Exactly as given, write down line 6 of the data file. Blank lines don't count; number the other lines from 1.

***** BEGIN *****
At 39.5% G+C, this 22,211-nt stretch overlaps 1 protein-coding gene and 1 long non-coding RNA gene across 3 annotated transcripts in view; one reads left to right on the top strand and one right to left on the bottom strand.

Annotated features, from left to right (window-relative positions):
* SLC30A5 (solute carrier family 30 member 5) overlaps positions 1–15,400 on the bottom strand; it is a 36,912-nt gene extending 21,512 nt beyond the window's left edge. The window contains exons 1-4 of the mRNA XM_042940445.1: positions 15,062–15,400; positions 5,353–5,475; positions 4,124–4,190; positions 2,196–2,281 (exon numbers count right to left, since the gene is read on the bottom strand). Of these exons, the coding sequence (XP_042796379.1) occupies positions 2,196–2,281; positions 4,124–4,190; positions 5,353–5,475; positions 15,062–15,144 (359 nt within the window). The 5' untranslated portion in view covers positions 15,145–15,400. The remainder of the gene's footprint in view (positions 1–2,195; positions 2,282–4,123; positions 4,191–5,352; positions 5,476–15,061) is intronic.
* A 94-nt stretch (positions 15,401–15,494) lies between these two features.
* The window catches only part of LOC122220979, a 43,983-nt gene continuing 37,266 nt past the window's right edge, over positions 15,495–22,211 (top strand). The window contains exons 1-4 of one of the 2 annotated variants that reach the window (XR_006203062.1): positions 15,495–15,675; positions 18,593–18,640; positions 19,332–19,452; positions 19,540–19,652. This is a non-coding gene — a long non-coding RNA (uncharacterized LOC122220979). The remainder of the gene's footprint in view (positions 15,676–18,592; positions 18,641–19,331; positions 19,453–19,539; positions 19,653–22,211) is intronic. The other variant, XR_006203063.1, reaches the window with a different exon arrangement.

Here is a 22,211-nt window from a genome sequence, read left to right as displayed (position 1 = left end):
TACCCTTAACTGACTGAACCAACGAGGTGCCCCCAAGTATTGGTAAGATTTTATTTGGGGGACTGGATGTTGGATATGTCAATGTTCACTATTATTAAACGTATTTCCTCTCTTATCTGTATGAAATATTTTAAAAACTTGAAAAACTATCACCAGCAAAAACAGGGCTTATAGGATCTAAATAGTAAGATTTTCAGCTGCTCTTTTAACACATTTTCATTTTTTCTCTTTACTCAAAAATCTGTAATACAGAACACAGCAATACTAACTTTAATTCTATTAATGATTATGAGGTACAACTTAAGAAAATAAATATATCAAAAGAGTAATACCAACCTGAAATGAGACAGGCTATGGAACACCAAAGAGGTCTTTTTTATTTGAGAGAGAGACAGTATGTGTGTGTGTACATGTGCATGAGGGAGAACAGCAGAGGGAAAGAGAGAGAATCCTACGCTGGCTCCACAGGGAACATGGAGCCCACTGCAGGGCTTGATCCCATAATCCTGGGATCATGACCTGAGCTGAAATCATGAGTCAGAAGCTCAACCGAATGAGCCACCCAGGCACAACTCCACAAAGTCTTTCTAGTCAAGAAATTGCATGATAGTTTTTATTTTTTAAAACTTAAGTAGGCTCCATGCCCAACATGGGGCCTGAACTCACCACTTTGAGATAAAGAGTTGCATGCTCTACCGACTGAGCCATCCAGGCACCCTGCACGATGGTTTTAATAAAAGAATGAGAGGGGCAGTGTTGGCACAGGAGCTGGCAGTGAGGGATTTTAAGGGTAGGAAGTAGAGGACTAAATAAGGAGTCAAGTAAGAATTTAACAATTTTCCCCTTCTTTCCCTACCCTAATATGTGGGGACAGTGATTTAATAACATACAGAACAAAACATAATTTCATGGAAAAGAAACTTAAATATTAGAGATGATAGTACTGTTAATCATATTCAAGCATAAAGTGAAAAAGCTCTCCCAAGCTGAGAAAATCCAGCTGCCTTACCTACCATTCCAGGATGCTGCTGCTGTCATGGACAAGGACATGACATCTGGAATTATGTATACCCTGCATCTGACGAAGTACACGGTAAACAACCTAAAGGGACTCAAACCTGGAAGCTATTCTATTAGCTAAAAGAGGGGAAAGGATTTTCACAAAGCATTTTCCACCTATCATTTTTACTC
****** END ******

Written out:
Here is a 22,211-nt window from a genome sequence, read left to right as displayed (position 1 = left end):